As Obama spoke, the heads of lawmakers, Supreme Court justices and Cabinet members swiveled to their right and upward toward Remsburg, who had been clapping all evening by patting his right hand on his chest. His left hand lay curled in a brace.
Remsburg, seated beside his father, Craig, is still blind in one eye and struggles on his left side, Obama said. But he’s slowly learned to speak, stand and walk again. He’s been awarded the Bronze Star and the Purple Heart.
“Like the Army he loves, like the America he serves, Sgt. 1st Class Cory Remsburg never gives up and he does not quit,” Obama said.
Everyone in the chamber stood and applauded Remsburg for a minute and 44 seconds, the most sustained applause of the evening.
Wearing a bow tie under his uniform, Remsburg stood, waved and gave a thumbs-up. Obama returned it.
As Obama made his way out of the House chamber, Remsburg was helped up the steps of the gallery by his father. What was left of the crowd turned toward him again and applauded.
A Drill Sergeant shout orders to his troops during an inspection of the Guard at Stirling Castle.
1st Battalion Scots Guards and 105th Regiment Royal Artillery (Volunteers) manned Stirling Castle to mark the Official Birthday of Her Majesty The Queen in June 2013.
Crown Copyright 2013
Photographer: Mark Owens, MoD
Well, I do find it pretty funny that a lot of people always ask me if I accept where I am, how I look.
As if it should be hard for me to accept that my legs have the maximum force of 1000 lbs. If it’s hard for me to accept that all those hours of training has given me such a strength that I can lift 191 lbs from the ground. That it’s hard for me to accept that I can lift my body in the most amazing ways for a long time and hold poses I’ve always dreamed about doing and now I finally can. If it’s hard for me to accept that I can run over 20K with a heavy and cold wind blowing against me in 2 hours and 15 minutes. If it’s hard for me to know how to give it all if that’s what is needed from me. If it’s hard for me to know that I can run longer and faster than the average boy on my age in Norway. If it’s hard for me to accept that I’ve built myself up entirely on my own.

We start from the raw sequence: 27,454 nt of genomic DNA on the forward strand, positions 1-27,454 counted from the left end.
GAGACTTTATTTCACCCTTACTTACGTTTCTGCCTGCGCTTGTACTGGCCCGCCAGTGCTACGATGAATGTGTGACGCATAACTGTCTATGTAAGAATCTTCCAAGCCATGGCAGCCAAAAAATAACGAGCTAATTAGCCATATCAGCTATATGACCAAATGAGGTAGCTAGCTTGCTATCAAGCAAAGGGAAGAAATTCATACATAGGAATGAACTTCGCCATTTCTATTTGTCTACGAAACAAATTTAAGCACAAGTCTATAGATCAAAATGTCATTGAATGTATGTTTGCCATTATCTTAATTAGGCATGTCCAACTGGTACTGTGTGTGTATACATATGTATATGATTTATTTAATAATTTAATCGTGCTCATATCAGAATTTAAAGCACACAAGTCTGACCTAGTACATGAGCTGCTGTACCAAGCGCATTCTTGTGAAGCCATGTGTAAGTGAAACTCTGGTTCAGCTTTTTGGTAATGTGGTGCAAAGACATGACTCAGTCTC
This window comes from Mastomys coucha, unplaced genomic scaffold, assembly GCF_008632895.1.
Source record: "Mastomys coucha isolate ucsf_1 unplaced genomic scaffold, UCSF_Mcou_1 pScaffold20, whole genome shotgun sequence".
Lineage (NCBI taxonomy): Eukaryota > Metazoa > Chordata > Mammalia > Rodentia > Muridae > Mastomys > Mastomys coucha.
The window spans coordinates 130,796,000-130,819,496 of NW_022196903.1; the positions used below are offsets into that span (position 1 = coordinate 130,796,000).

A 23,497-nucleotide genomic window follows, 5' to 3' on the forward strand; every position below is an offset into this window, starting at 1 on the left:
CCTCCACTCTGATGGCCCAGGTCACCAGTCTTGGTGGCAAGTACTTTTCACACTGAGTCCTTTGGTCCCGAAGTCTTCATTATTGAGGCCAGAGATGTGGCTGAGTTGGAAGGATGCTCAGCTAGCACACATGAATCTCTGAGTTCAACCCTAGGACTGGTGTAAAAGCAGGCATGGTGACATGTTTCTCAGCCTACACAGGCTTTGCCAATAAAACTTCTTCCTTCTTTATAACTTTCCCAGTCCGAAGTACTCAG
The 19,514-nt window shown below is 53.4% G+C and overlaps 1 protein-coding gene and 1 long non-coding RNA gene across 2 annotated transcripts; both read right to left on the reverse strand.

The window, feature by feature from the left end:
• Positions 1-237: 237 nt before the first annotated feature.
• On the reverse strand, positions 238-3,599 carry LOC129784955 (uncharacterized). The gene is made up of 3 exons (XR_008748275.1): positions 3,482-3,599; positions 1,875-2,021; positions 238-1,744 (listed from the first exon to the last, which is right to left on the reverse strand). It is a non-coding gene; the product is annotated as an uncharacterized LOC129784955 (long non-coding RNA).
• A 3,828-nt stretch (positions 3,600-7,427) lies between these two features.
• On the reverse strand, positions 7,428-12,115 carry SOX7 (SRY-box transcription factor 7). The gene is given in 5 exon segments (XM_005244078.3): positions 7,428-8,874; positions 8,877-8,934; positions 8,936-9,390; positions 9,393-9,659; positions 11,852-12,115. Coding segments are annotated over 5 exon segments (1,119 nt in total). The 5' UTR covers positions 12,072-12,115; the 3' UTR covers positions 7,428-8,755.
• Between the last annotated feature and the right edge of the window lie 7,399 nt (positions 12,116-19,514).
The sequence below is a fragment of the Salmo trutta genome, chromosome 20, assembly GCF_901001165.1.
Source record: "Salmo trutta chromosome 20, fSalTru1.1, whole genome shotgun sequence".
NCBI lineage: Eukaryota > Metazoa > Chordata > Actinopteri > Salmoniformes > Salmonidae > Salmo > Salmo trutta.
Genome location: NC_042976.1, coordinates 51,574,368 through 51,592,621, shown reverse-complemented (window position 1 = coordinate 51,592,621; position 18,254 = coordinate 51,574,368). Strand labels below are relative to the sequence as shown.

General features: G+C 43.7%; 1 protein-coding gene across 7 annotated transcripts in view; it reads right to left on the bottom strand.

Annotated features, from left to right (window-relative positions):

If it’s hard for me to accept that my body is the way it is because I have built it up to get stronger, faster and mentally better than I was before.
If it’s hard for me to accept that my body is the way it is because my goals in life is to be strong enough to carry those who need me to carry them because the can not do it themselves.
I don’t accept myself for how I look or who I am.
I’m proud of it.
Elise is queen
If anybody is a Viking, it’s definitely her!!
It bothers me that people ask Elise this. My goal is to be just like her, obviously with differences because of different body types and all… but I aspire to have a similar body and similar attitude. There isn’t anything shameful in her body because not only is her body strong, but it’s still petite. Just because she doesn’t have a genetic thigh gap or a pre-pubescent body type doesn’t mean that she isn’t little or thin. Like. Just because someone isn’t shaped like a runway model doesn’t mean they are overweight or should be uncomfortable with themselves. Every body is different and it’s like everyone is too pre-occupied with the body type models have, and if you don’t have that body then “how are you comfortable with who you are?” Which is a very wrong way of looking at it. And it’s even worse that so many people have collectively asked Elise this that she has questions about if why people ask, and I’m glad that she’s proud of her body. She needs to be. Regardless of if this is an old ask, it still upsets me.
Just because you aren’t comfortable with not being a model doesn’t mean you should plant that seed in others because you think models are the epitome of beauty. Yeah, they’re gorgeous. But average bodies, or non average ass kickers like Elise, are gorgeous too.
Beauty isn’t confined to one body type and neither is the ability to be comfortable in your skin.